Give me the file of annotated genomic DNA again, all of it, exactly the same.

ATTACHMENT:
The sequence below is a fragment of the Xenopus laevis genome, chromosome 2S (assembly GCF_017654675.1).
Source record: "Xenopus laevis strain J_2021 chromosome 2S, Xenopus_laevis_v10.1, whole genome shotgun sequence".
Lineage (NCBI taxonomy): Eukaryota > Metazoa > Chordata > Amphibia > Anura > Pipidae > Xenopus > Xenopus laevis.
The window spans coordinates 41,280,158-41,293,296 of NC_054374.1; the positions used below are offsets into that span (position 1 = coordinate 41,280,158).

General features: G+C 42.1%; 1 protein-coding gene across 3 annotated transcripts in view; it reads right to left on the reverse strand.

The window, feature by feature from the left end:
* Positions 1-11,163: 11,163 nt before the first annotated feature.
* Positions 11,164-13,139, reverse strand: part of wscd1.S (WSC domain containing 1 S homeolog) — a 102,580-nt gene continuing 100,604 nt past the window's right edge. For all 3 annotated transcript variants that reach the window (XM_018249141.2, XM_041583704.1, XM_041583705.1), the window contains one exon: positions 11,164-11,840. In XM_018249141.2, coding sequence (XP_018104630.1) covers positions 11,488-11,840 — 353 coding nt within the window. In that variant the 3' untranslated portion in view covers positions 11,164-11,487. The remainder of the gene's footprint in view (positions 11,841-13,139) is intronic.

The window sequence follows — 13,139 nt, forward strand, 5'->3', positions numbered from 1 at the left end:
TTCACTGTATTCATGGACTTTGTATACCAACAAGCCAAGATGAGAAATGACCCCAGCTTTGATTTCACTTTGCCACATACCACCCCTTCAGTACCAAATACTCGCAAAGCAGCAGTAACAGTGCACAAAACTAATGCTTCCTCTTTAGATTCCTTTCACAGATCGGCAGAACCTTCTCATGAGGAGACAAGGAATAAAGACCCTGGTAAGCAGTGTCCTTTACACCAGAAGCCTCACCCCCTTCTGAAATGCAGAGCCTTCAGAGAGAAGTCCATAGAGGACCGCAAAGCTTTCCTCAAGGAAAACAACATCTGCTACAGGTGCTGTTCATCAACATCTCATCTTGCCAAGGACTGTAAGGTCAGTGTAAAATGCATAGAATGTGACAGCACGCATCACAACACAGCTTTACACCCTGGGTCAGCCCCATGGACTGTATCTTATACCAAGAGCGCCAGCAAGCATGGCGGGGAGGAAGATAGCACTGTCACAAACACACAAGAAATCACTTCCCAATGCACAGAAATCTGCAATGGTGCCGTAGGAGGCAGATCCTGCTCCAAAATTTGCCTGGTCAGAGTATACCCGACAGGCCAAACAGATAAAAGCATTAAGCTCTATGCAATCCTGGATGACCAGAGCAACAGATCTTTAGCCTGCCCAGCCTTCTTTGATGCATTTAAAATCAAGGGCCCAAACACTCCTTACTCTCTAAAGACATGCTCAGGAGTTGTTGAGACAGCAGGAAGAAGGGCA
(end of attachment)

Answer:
The sequence below is a fragment of the Xenopus laevis genome, chromosome 2S (assembly GCF_017654675.1).
Source record: "Xenopus laevis strain J_2021 chromosome 2S, Xenopus_laevis_v10.1, whole genome shotgun sequence".
Lineage (NCBI taxonomy): Eukaryota > Metazoa > Chordata > Amphibia > Anura > Pipidae > Xenopus > Xenopus laevis.
The window spans coordinates 41,280,158-41,293,296 of NC_054374.1; the positions used below are offsets into that span (position 1 = coordinate 41,280,158).

General features: G+C 42.1%; 1 protein-coding gene across 3 annotated transcripts in view; it reads right to left on the reverse strand.

The window, feature by feature from the left end:
* Positions 1-11,163: 11,163 nt before the first annotated feature.
* Positions 11,164-13,139, reverse strand: part of wscd1.S (WSC domain containing 1 S homeolog) — a 102,580-nt gene continuing 100,604 nt past the window's right edge. For all 3 annotated transcript variants that reach the window (XM_018249141.2, XM_041583704.1, XM_041583705.1), the window contains one exon: positions 11,164-11,840. In XM_018249141.2, coding sequence (XP_018104630.1) covers positions 11,488-11,840 — 353 coding nt within the window. In that variant the 3' untranslated portion in view covers positions 11,164-11,487. The remainder of the gene's footprint in view (positions 11,841-13,139) is intronic.

The window sequence follows — 13,139 nt, forward strand, 5'->3', positions numbered from 1 at the left end:
TTCACTGTATTCATGGACTTTGTATACCAACAAGCCAAGATGAGAAATGACCCCAGCTTTGATTTCACTTTGCCACATACCACCCCTTCAGTACCAAATACTCGCAAAGCAGCAGTAACAGTGCACAAAACTAATGCTTCCTCTTTAGATTCCTTTCACAGATCGGCAGAACCTTCTCATGAGGAGACAAGGAATAAAGACCCTGGTAAGCAGTGTCCTTTACACCAGAAGCCTCACCCCCTTCTGAAATGCAGAGCCTTCAGAGAGAAGTCCATAGAGGACCGCAAAGCTTTCCTCAAGGAAAACAACATCTGCTACAGGTGCTGTTCATCAACATCTCATCTTGCCAAGGACTGTAAGGTCAGTGTAAAATGCATAGAATGTGACAGCACGCATCACAACACAGCTTTACACCCTGGGTCAGCCCCATGGACTGTATCTTATACCAAGAGCGCCAGCAAGCATGGCGGGGAGGAAGATAGCACTGTCACAAACACACAAGAAATCACTTCCCAATGCACAGAAATCTGCAATGGTGCCGTAGGAGGCAGATCCTGCTCCAAAATTTGCCTGGTCAGAGTATACCCGACAGGCCAAACAGATAAAAGCATTAAGCTCTATGCAATCCTGGATGACCAGAGCAACAGATCTTTAGCCTGCCCAGCCTTCTTTGATGCATTTAAAATCAAGGGCCCAAACACTCCTTACTCTCTAAAGACATGCTCAGGAGTTGTTGAGACAGCAGGAAGAAGGGCA